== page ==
Relaxation Response

Taking it Easy

Taking It Easy

We are fortunate to provide massage services in beautiful Jackson Hole, Wyoming. Unlike summers, when visitors are here to experience the National Parks of Teton and Yellowstone, in winter they’re here primarily for skiing. And it just so happens that Jackson Hole Mountain Resort is one of the gnarliest ski mountains there is – in terms of steeps, difficulties and oodles of snow.

Image showing map of Jackson Hole

 

From a massage perspective – this is good for us – people come here, ski hard and then are in dire need of massage. Sounds simple enough – but this post comes as a note of caution. Hey – don’t get me wrong – I’ll take the massage clients as it’s what I do for a living…but can I really make people better? Am I really the answer to what ails them after a hard day of skiing?

Jackson Hole has recently been graded as number 1 in ‘SKI’ magazine – and so folks flock here to ski. Even if they just ski for that one week or two per year – they choose this challenging mountain to do so. Skiing at Jackson consists of long, hard days using muscles that are not in shape.

 

As a long-time skier, having lived in Vail, Colorado for twenty years, and Jackson Hole for thirteen – I can opine that skiers should pick their terrain according to their ability. Perhaps the first good thing they can do for their bodies (prevention is better than cure), is choose a ski area where there is much more intermediate terrain – like Vail – because let’s face it – if you only ski once per year – you’re probably intermediate. At least your muscles are. And you’ll have a better time as ego creeps in as you master those easier slopes with ease. (I’m just talking about ski terrain here – Vail itself – well – I left there for a reason. Jackson and its environs are fantastic – but the skiing – is hard on the body.)

Massage – seekers come to me and ask if I can fix their considerable pain (usually lower-back) so that they might ski (hard) again tomorrow. I’m as fanatic a skier as the next guy – but whoa – there comes a time when it just makes sense to take the day off. No matter how good a massage therapist might be – there’s nothing that can be done for all the over-use of those hip-rotators, glutes, hamstrings, quads, erectors – and just about every other muscle in your body. Sometimes I have to even turn people away, saying that massage may hurt their (acute) problem even further. The muscle spasm in the lower back is a natural splinting mechanism that is in place specifically to protect the body from further harm – and massage can be contra-indicated.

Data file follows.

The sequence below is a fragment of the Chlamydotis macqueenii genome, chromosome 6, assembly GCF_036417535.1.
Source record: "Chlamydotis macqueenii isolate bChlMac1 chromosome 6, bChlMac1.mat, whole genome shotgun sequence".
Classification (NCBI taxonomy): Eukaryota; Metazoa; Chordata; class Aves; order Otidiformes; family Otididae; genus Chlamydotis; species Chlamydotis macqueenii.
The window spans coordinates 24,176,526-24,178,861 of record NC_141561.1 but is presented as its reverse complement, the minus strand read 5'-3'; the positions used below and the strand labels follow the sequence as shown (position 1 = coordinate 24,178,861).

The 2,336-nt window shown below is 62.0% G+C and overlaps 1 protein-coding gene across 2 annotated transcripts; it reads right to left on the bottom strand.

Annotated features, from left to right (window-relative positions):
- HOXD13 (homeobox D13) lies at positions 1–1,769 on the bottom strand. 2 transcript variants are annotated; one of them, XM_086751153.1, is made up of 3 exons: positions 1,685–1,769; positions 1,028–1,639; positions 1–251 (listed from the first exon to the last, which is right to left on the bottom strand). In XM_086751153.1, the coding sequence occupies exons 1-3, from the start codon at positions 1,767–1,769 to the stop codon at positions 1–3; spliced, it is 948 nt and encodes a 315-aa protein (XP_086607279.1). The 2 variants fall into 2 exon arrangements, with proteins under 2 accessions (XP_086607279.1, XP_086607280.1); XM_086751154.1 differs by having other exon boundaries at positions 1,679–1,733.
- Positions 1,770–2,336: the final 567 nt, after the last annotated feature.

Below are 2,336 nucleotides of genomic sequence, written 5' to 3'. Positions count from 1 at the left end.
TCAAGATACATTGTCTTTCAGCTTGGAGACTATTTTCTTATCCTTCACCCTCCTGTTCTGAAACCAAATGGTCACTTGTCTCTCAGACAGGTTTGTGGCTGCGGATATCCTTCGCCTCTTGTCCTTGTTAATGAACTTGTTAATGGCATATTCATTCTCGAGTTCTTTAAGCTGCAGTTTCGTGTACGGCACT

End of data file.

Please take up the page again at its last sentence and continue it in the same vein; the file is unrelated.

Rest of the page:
Take a day or two off skiing. Visit the hot tub, relax in bed, go shopping, read a book, veg in front of the TV, call your Mom, BREATHE. Sometimes massage isn’t the answer to everything.

 

Be well,

 

Hamish and Rochelle

The Relaxation Response

The Relaxation Response

Image showing inhale and exhale

Does your massage therapist ever help you achieve complete exhalation of breath by compressing your chest while lying prone (face-down)? Doesn’t that feel extra wonderful? Why is that?

The key benefit of most types of massage (with the exception of some sports and training massages) is relaxation. The out-breath is a natural state of relaxation and creates the subconscious relaxation response. This is the body’s rejuvenation time and the National Institute of Health recognizes it as having broad health benefits, including reduction of pain and restoration of sleep. Along with quality of touch and certain Swedish massage techniques, the out-breath assists in bringing about the parasympathetic response of the autonomic nervous system – rest and digest. We simply don’t do enough attentive breathing (or massage) in these high-stress times, as relaxation is the antidote to stress.

 

Think of it literally – the breath is inspiration and expiration – and you will see the Latin root of the word ‘spirit’.  Our very spirit is inherent in our breathing. Meditation is breathing, relaxation & yoga is all about breathing and  the advice to ‘Take ten deep breaths’ to calm someone down is wise and effective indeed.

 

The relaxation response can increase energy, decrease fatigue and blood pressure, increase motivation, productivity, sex-drive and decision-making ability. Many self-taught relaxation response techniques are available online, but if you’d rather leave that up to someone else, a really great massage could be indicated.

Image showing relax button

Your massage therapist should be encouraging you to breathe throughout the session, especially if complete relaxation is the goal. Then again, a more aggressive deep massage will often require ‘breathing into’ the pain of working out a knotted muscle or cross-fiber-stroking a tender muscle tendon needing to be stretched. If using range-of-motion enhancement techniques, a deep breath will often be taken before a good exhale  at which time the therapist will take the limb beyond its previous tolerance.

Image showing relaxation book

For great advice on self-help breathing and stress-reduction techniques, visit http://www.mindtools.com/smpage.html